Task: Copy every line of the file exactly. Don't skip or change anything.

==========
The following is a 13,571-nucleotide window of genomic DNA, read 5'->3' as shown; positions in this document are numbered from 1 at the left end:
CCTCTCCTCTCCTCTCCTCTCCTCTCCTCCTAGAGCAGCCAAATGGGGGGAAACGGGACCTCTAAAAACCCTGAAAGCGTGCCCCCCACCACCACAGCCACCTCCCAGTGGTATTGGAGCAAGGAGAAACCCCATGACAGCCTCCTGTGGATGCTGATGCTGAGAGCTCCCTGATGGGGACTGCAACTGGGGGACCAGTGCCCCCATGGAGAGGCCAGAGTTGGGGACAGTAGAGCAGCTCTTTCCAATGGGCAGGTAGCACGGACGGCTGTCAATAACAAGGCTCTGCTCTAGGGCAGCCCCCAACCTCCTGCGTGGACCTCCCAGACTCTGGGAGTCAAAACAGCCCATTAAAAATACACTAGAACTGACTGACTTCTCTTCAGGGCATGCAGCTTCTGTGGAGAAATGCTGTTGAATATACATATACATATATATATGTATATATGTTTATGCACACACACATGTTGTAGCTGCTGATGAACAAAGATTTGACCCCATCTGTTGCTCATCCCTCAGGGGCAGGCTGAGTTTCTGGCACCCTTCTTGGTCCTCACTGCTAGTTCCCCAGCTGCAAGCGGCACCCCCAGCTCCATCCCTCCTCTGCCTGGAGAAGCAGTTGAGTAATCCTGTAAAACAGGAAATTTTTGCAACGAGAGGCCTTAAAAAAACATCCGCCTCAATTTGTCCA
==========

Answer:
The following is a 13,571-nucleotide window of genomic DNA, read 5'->3' as shown; positions in this document are numbered from 1 at the left end:
CCTCTCCTCTCCTCTCCTCTCCTCTCCTCCTAGAGCAGCCAAATGGGGGGAAACGGGACCTCTAAAAACCCTGAAAGCGTGCCCCCCACCACCACAGCCACCTCCCAGTGGTATTGGAGCAAGGAGAAACCCCATGACAGCCTCCTGTGGATGCTGATGCTGAGAGCTCCCTGATGGGGACTGCAACTGGGGGACCAGTGCCCCCATGGAGAGGCCAGAGTTGGGGACAGTAGAGCAGCTCTTTCCAATGGGCAGGTAGCACGGACGGCTGTCAATAACAAGGCTCTGCTCTAGGGCAGCCCCCAACCTCCTGCGTGGACCTCCCAGACTCTGGGAGTCAAAACAGCCCATTAAAAATACACTAGAACTGACTGACTTCTCTTCAGGGCATGCAGCTTCTGTGGAGAAATGCTGTTGAATATACATATACATATATATATGTATATATGTTTATGCACACACACATGTTGTAGCTGCTGATGAACAAAGATTTGACCCCATCTGTTGCTCATCCCTCAGGGGCAGGCTGAGTTTCTGGCACCCTTCTTGGTCCTCACTGCTAGTTCCCCAGCTGCAAGCGGCACCCCCAGCTCCATCCCTCCTCTGCCTGGAGAAGCAGTTGAGTAATCCTGTAAAACAGGAAATTTTTGCAACGAGAGGCCTTAAAAAAACATCCGCCTCAATTTGTCCA